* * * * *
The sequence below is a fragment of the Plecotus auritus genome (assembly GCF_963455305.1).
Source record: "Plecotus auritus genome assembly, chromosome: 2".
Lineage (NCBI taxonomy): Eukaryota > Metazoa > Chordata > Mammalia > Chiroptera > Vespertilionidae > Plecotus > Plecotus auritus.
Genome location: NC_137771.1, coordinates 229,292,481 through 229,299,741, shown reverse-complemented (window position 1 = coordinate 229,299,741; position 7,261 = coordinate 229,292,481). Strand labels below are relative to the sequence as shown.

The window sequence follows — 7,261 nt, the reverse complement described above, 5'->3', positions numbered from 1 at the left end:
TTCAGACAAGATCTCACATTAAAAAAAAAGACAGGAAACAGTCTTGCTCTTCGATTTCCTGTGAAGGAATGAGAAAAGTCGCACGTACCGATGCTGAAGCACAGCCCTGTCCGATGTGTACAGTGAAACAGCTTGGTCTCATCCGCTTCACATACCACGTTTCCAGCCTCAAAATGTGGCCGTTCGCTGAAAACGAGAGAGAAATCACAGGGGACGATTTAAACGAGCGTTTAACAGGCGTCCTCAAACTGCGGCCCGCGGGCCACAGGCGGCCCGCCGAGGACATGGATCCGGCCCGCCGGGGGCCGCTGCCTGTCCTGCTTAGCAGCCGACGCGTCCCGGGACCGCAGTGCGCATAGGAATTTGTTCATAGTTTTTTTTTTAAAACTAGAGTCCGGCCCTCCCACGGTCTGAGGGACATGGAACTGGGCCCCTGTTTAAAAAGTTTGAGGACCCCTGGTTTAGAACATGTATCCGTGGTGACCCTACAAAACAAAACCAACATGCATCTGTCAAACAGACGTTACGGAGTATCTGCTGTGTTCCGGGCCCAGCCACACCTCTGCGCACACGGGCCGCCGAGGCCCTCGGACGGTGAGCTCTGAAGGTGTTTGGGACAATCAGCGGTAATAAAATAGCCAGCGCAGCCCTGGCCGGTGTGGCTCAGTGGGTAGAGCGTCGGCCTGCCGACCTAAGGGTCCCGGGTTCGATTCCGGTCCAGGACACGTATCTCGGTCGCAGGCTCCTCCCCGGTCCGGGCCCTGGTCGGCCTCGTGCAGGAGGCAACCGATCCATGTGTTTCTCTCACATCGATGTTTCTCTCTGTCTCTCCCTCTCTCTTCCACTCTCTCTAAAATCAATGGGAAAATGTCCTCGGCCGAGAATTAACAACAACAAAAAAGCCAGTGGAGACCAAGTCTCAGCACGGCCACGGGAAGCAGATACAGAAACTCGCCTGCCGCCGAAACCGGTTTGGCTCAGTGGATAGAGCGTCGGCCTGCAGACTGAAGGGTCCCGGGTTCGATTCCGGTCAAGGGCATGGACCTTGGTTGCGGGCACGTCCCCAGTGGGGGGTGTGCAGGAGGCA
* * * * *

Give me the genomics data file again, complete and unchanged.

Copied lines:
The sequence below is a fragment of the Plecotus auritus genome (assembly GCF_963455305.1).
Source record: "Plecotus auritus genome assembly, chromosome: 2".
Lineage (NCBI taxonomy): Eukaryota > Metazoa > Chordata > Mammalia > Chiroptera > Vespertilionidae > Plecotus > Plecotus auritus.
Genome location: NC_137771.1, coordinates 229,292,481 through 229,299,741, shown reverse-complemented (window position 1 = coordinate 229,299,741; position 7,261 = coordinate 229,292,481). Strand labels below are relative to the sequence as shown.

The window sequence follows — 7,261 nt, the reverse complement described above, 5'->3', positions numbered from 1 at the left end:
TTCAGACAAGATCTCACATTAAAAAAAAAGACAGGAAACAGTCTTGCTCTTCGATTTCCTGTGAAGGAATGAGAAAAGTCGCACGTACCGATGCTGAAGCACAGCCCTGTCCGATGTGTACAGTGAAACAGCTTGGTCTCATCCGCTTCACATACCACGTTTCCAGCCTCAAAATGTGGCCGTTCGCTGAAAACGAGAGAGAAATCACAGGGGACGATTTAAACGAGCGTTTAACAGGCGTCCTCAAACTGCGGCCCGCGGGCCACAGGCGGCCCGCCGAGGACATGGATCCGGCCCGCCGGGGGCCGCTGCCTGTCCTGCTTAGCAGCCGACGCGTCCCGGGACCGCAGTGCGCATAGGAATTTGTTCATAGTTTTTTTTTTAAAACTAGAGTCCGGCCCTCCCACGGTCTGAGGGACATGGAACTGGGCCCCTGTTTAAAAAGTTTGAGGACCCCTGGTTTAGAACATGTATCCGTGGTGACCCTACAAAACAAAACCAACATGCATCTGTCAAACAGACGTTACGGAGTATCTGCTGTGTTCCGGGCCCAGCCACACCTCTGCGCACACGGGCCGCCGAGGCCCTCGGACGGTGAGCTCTGAAGGTGTTTGGGACAATCAGCGGTAATAAAATAGCCAGCGCAGCCCTGGCCGGTGTGGCTCAGTGGGTAGAGCGTCGGCCTGCCGACCTAAGGGTCCCGGGTTCGATTCCGGTCCAGGACACGTATCTCGGTCGCAGGCTCCTCCCCGGTCCGGGCCCTGGTCGGCCTCGTGCAGGAGGCAACCGATCCATGTGTTTCTCTCACATCGATGTTTCTCTCTGTCTCTCCCTCTCTCTTCCACTCTCTCTAAAATCAATGGGAAAATGTCCTCGGCCGAGAATTAACAACAACAAAAAAGCCAGTGGAGACCAAGTCTCAGCACGGCCACGGGAAGCAGATACAGAAACTCGCCTGCCGCCGAAACCGGTTTGGCTCAGTGGATAGAGCGTCGGCCTGCAGACTGAAGGGTCCCGGGTTCGATTCCGGTCAAGGGCATGGACCTTGGTTGCGGGCACGTCCCCAGTGGGGGGTGTGCAGGAGGCA